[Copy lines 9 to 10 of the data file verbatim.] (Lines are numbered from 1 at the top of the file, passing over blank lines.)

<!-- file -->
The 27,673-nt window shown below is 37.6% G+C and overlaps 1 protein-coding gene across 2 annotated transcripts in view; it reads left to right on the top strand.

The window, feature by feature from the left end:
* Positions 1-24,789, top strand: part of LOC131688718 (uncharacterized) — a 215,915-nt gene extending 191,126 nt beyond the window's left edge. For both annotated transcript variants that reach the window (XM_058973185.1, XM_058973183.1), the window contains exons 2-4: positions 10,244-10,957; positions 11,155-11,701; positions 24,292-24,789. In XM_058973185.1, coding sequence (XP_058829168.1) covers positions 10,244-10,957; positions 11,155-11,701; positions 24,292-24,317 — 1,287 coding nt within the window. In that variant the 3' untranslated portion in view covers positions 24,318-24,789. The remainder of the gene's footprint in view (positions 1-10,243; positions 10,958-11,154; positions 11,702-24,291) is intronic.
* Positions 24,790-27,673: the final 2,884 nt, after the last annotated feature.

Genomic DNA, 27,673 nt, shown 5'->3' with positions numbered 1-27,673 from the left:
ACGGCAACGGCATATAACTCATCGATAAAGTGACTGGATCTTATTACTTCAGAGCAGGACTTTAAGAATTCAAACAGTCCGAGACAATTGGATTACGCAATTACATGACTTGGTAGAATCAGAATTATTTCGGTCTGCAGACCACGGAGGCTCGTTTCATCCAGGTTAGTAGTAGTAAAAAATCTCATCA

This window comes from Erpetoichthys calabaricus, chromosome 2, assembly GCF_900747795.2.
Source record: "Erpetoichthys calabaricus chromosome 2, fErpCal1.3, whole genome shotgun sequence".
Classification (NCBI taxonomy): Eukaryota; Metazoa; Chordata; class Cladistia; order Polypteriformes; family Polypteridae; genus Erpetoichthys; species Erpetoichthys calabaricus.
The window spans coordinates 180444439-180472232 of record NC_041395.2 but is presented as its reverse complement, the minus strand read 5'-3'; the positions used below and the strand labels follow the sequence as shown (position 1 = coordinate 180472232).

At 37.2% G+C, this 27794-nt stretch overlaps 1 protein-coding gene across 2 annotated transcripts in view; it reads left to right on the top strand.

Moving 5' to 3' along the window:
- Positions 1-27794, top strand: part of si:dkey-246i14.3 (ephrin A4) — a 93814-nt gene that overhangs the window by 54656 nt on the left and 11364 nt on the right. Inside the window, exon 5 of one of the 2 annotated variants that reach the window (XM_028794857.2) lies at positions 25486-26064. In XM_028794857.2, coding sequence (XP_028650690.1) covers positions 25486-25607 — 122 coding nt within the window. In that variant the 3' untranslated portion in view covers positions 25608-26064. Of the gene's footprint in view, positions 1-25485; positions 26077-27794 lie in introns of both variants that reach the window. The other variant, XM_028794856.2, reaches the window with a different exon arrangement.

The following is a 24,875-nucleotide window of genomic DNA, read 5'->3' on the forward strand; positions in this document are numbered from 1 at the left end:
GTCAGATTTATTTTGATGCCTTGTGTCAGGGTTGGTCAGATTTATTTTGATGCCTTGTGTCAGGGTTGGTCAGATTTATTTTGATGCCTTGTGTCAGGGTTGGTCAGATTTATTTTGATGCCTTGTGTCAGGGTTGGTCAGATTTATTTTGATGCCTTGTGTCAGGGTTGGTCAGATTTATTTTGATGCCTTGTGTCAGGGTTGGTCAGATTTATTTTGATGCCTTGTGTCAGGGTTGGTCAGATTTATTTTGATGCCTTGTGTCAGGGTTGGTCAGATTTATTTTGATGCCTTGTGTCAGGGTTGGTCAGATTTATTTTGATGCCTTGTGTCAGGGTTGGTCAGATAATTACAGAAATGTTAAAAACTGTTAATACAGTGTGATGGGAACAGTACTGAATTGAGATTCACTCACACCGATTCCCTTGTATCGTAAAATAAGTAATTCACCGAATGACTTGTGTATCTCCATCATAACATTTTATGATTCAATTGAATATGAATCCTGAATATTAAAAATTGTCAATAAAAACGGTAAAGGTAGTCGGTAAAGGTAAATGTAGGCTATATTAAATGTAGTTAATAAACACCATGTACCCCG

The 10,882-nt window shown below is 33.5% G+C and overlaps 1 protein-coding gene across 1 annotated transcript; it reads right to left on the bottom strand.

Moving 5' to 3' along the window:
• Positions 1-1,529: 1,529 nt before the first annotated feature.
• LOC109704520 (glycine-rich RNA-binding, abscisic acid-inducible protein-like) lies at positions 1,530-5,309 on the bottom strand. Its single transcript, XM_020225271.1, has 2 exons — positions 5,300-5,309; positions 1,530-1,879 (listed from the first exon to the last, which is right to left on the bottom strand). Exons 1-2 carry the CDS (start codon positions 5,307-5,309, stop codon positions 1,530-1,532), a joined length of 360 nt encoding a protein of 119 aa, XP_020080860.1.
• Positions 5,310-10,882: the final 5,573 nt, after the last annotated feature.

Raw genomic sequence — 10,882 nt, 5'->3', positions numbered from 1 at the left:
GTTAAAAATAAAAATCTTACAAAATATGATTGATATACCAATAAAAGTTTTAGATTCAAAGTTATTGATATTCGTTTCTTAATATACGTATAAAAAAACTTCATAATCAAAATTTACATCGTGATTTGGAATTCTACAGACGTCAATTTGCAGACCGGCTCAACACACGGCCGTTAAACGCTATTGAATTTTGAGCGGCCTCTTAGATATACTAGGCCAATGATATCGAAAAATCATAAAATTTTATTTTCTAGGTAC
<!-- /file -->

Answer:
Classification (NCBI taxonomy): Eukaryota; Metazoa; Chordata; class Cladistia; order Polypteriformes; family Polypteridae; genus Erpetoichthys; species Erpetoichthys calabaricus.
The window spans coordinates 180444439-180472232 of record NC_041395.2 but is presented as its reverse complement, the minus strand read 5'-3'; the positions used below and the strand labels follow the sequence as shown (position 1 = coordinate 180472232).